Goldman Sachs: Oil's Seven Sisters Enter a 'Golden Age'
(Bloomberg) -- The world’s largest oil companies have survived a life-changing crisis, and are now poised to reap the rewards, Goldman Sachs Group Inc. said.
Big Oil is in a sweet spot with rising oil prices and low operating costs, leaving them with the biggest cash-flow growth in two decades and boosting earnings, Goldman said in a report Monday. That will increase their attraction for investors after years of elevated spending followed by crude’s slump sent their weighting in global equity indexes to a 50-year low, according to the bank.
“We see this as the start of a new golden age for Big Oil’s reborn Seven Sisters,” said analysts led by Michele Della Vigna, referring to the seven largest non-state oil companies. It is “also a favorable environment for returns in the commodity.”
Crude’s slump since the middle of 2014 wiped out some smaller companies and changed the way the biggest operate as they continue to drive down costs in an attempt to survive. A downturn is typically followed by a period of relative plenty as the cost of getting new barrels out of the ground takes time to catch up with the crude price, widening profit margins.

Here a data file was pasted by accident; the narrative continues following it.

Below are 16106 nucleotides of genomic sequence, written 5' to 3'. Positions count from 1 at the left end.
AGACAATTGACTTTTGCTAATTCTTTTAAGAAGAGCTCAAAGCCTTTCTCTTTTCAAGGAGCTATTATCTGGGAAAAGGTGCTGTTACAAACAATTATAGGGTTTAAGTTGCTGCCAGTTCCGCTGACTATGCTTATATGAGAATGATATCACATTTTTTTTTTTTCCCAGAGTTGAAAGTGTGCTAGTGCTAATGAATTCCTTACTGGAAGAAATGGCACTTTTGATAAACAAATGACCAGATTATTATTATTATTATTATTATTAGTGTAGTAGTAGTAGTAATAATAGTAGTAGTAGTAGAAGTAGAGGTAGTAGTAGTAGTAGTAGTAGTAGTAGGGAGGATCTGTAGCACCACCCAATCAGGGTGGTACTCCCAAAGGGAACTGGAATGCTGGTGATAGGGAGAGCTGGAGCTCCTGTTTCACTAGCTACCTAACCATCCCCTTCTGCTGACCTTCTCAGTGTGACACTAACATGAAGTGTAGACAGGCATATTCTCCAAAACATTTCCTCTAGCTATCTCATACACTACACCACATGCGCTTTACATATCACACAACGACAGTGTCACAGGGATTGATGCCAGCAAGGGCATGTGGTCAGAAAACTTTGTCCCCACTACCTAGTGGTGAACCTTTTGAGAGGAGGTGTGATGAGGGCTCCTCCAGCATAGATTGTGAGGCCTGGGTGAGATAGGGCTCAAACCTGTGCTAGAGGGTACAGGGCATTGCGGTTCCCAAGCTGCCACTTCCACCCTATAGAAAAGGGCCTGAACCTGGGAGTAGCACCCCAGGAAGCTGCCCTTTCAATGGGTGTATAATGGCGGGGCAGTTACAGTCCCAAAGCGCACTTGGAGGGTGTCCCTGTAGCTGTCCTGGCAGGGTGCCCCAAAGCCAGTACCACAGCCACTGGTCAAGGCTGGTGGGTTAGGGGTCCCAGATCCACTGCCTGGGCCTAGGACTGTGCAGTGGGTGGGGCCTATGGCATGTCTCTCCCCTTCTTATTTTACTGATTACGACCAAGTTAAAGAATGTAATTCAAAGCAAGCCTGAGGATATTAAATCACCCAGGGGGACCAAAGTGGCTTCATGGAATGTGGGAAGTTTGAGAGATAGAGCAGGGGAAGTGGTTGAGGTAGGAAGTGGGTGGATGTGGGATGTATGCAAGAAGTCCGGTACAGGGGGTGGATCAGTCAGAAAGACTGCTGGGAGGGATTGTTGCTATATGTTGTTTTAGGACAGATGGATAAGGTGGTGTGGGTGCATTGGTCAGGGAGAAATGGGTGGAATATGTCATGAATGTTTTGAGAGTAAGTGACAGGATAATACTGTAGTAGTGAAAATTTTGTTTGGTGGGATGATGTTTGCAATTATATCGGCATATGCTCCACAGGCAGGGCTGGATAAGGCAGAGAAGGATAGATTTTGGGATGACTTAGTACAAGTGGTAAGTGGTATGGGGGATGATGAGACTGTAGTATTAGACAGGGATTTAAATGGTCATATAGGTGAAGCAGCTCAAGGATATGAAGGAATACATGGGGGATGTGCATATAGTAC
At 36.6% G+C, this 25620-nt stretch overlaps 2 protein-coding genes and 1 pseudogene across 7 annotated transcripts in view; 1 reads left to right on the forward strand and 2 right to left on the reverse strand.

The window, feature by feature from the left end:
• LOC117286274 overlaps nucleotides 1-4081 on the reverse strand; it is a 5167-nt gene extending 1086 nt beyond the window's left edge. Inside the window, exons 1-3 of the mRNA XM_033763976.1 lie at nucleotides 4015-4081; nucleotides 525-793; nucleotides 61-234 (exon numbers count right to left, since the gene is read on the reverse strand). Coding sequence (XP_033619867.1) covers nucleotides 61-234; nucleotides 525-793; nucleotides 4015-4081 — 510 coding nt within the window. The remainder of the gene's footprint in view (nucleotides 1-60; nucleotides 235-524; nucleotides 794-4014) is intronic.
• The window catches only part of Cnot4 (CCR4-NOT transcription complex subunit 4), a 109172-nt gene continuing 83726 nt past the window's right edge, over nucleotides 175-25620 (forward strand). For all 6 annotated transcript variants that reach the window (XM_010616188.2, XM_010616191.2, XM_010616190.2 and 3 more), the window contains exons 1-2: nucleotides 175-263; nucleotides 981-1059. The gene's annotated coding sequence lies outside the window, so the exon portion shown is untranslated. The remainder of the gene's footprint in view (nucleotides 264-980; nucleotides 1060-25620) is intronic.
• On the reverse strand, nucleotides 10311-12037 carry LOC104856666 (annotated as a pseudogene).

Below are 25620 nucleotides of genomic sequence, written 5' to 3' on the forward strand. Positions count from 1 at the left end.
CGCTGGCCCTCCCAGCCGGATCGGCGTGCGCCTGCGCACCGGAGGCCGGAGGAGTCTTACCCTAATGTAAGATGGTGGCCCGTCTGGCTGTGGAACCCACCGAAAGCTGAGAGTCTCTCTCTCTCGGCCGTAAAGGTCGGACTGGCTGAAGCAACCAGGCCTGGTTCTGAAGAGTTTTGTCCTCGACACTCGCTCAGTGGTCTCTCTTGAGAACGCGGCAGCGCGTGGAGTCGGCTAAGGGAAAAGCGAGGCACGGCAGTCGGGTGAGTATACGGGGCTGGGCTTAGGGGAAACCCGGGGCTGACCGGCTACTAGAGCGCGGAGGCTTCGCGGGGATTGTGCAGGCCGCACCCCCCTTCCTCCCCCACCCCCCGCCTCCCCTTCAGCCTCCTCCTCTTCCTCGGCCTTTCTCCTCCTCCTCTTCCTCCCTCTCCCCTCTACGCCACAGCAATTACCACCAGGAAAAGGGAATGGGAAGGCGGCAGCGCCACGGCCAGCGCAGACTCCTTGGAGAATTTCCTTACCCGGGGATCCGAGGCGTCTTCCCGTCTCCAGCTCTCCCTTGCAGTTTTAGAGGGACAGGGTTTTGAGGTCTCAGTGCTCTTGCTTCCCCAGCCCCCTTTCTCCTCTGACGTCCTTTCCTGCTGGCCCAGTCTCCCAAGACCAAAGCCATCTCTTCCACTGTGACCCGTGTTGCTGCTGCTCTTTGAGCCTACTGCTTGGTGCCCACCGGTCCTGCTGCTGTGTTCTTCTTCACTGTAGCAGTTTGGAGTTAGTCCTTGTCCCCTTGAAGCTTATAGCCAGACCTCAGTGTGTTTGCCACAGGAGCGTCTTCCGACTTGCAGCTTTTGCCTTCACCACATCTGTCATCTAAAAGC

The majors are leading the pack. While crude’s collapse pushed the weight of oil companies in equity indexes to about 5 percent, less than half their normal level, Big Oil is now in a position to regain its standing. The slump culled smaller drillers and has left the larger ones with the opportunity to take more market share.
Royal Dutch Shell Plc, Total SA and BP Plc are among the majors that reported the highest earnings in years last quarter. Some even started share buybacks and others are promising higher dividends.
They are also benefiting from the start up of projects sanctioned years ago but were delayed by the downturn, Goldman said.
The years from 2011 to 2013 “witnessed the largest number of project sanctions in the history of the oil and gas industry,” Goldman said in the report. “While those investments are likely to yield low through-cycle returns, all these projects are now coming into production, releasing unproductive capital and providing the industry with the strongest production, cash flow growth in two decades.”
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